Charlie's Dad

TIMELESS ADVICE FOR MY FIRST BORN

1 note

100 Things To Do Before You Die #5 - Live a Day As a Homeless Person

This isn’t an attempt to get you to feel sorry for homeless people, or inspire you to get all homeless people back on their feet. I don’t care to do that, and I wouldn’t push you to do it. This is more about appreciating what a homeless person endures, whether that person is responsible for his or situation or not.

You see, I had to live like a homeless person for one night in the winter when I was younger. It was a semi-controlled environment, but I was indeed hungry, thirsty, and left out in the freezing cold with nothing but a layer of clothing. I had to find water, shelter, more clothes and a way home. It wasn’t impossible, but it was a challenge. I was very conscious of the attention I attracted as well.

I started to appreciate how resourceful and creative homeless people need to be. I also realized how hard it is to spend an entire night in the cold. A few weeks later I walked past a young kid in another city, on the street begging for money and freezing his ass off. I didn’t feel a need to give him any money, but I knew how cold he was. So I bought him a cup of warm coffee, knowing it would warm him up and give him a reason to go into a warm coffee place for a few minutes (otherwise you risk getting kicked out for loitering).

At the end of the day, son, we’re all human beings. You don’t need to be a bleeding heart, but a little compassion never hurt anyone. And shared experiences tend to inspire compassion where it might otherwise not exist. You’re not going to change the world with a cup of coffee, but you will feel better doing things like that when you know how helpful they can be.

Filed under homeless poverty america compassion help assistance caring

4 notes

Christianity and America

I don’t write much in your blog these days son, but there are a few topics I have thought about covering for a while now. They are all tough topics to cover, so I have waited till I was sure what I wanted to say. Here’s a thought on Christianity in America.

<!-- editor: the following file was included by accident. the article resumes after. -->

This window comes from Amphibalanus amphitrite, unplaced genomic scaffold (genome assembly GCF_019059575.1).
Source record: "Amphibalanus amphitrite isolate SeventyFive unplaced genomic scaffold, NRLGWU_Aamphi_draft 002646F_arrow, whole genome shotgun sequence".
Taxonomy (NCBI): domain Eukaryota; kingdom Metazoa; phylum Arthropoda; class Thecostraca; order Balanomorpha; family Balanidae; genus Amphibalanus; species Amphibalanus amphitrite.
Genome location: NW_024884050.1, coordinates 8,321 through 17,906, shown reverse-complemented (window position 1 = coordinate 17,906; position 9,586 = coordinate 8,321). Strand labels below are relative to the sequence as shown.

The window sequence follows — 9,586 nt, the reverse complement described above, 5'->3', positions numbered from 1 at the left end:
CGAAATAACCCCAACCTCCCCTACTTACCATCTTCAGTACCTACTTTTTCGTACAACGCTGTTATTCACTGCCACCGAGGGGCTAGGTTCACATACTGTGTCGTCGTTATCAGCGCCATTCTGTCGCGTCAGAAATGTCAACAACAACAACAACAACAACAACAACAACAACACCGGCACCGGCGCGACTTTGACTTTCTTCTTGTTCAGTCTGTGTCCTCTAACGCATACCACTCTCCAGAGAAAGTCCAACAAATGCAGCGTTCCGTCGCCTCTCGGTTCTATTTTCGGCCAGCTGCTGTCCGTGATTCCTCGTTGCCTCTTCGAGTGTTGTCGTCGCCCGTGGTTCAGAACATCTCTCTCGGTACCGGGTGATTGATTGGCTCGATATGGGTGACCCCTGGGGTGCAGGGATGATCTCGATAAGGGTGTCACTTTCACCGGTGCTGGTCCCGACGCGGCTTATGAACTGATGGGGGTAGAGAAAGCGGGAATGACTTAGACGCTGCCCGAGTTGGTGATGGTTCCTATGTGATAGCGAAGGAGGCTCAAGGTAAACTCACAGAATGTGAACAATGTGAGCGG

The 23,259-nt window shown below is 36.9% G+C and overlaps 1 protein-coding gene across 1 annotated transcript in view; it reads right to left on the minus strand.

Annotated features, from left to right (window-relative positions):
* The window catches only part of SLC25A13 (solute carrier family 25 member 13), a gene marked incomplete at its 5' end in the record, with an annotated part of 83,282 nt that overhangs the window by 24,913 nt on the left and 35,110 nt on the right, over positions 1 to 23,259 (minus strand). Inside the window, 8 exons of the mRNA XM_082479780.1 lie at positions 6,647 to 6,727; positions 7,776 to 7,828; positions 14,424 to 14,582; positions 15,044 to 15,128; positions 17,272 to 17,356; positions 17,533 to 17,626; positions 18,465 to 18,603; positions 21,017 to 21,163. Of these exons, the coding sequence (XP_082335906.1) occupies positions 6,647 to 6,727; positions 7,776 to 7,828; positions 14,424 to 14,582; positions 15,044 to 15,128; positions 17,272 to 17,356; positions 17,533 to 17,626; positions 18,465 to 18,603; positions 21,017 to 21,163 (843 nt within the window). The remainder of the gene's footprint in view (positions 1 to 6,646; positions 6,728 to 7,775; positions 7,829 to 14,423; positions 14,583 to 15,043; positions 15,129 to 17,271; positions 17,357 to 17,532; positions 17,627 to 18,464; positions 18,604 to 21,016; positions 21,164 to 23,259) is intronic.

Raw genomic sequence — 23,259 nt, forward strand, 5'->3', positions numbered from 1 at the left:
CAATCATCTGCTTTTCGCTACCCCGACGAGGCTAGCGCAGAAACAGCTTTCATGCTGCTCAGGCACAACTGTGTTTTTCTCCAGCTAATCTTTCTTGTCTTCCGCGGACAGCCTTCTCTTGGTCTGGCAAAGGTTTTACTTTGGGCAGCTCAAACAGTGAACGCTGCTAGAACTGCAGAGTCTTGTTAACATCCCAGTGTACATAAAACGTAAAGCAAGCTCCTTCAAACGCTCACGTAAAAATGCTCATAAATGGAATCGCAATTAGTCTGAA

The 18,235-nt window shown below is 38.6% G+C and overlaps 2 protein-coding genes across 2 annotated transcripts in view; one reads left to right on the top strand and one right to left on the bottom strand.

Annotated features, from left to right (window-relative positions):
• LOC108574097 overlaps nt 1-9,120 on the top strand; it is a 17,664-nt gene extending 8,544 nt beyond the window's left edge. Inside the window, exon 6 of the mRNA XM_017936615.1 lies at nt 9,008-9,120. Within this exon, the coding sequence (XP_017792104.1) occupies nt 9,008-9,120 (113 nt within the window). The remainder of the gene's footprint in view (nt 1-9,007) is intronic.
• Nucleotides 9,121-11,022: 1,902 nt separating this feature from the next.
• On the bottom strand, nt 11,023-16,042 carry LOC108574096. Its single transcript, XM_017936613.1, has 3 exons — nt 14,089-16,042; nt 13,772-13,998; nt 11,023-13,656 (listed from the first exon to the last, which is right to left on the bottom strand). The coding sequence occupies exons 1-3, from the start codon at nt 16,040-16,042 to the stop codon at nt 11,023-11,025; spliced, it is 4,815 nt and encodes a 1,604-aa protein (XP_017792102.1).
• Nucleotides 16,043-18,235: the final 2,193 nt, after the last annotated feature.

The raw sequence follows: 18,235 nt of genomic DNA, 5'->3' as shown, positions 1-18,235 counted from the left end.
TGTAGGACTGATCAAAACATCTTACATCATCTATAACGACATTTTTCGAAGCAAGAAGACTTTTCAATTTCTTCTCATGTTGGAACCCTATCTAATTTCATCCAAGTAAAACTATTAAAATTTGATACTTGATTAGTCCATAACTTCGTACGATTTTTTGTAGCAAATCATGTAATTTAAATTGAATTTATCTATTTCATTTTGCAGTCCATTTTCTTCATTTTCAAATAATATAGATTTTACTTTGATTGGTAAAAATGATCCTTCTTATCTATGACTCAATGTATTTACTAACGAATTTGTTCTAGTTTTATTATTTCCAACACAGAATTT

If you don’t know, when I wrote this to you I was not Christian. I say “was not,” because who knows what I’ll believe 20 years from now (I don’t imagine I’ll change much). However, despite the fact I am not a Christian, I tend to respect the fact that a large majority of Americans are, and have been for all of our history. I see today a lot of people fighting Christianity in America, and doing it aggressively. They want to mitigate the influence of Christians and force them out of public discourse. They want their symbols removed from public spaces. I don’t get that.

I guess I feel like many of them are hypocrites, because if they moved to another country their stance would likely be one of tolerance. If they were in a Muslim country, for example, they might take the time to learn and appreciate the influence Islam had on that country’s culture and government. And there’s nothing wrong with that. In fact, it is exactly what I would encourage people to do in America.

You see, Christianity is not a fundamental part of our government and culture (even though many would dispute that), but Christians are. And if you think our country has contributed to the world or if you enjoy living here, then you must give Christians some credit for that. We are surrounded by good people who believe in Christ, and the truth is that people like me are the minority. Now that doesn’t mean I need to fall in line and shut my mouth. You don’t either. However, a little politeness and tolerance might not be such a bad thing.

Filed under Christian Christianity jesus America U.S. God Religion Islam Muslim Society Government Politics History Education Tolerance Acceptance

0 notes

Work Tip #82 - You Catch More Flies With Honey Than You Do With Vinegar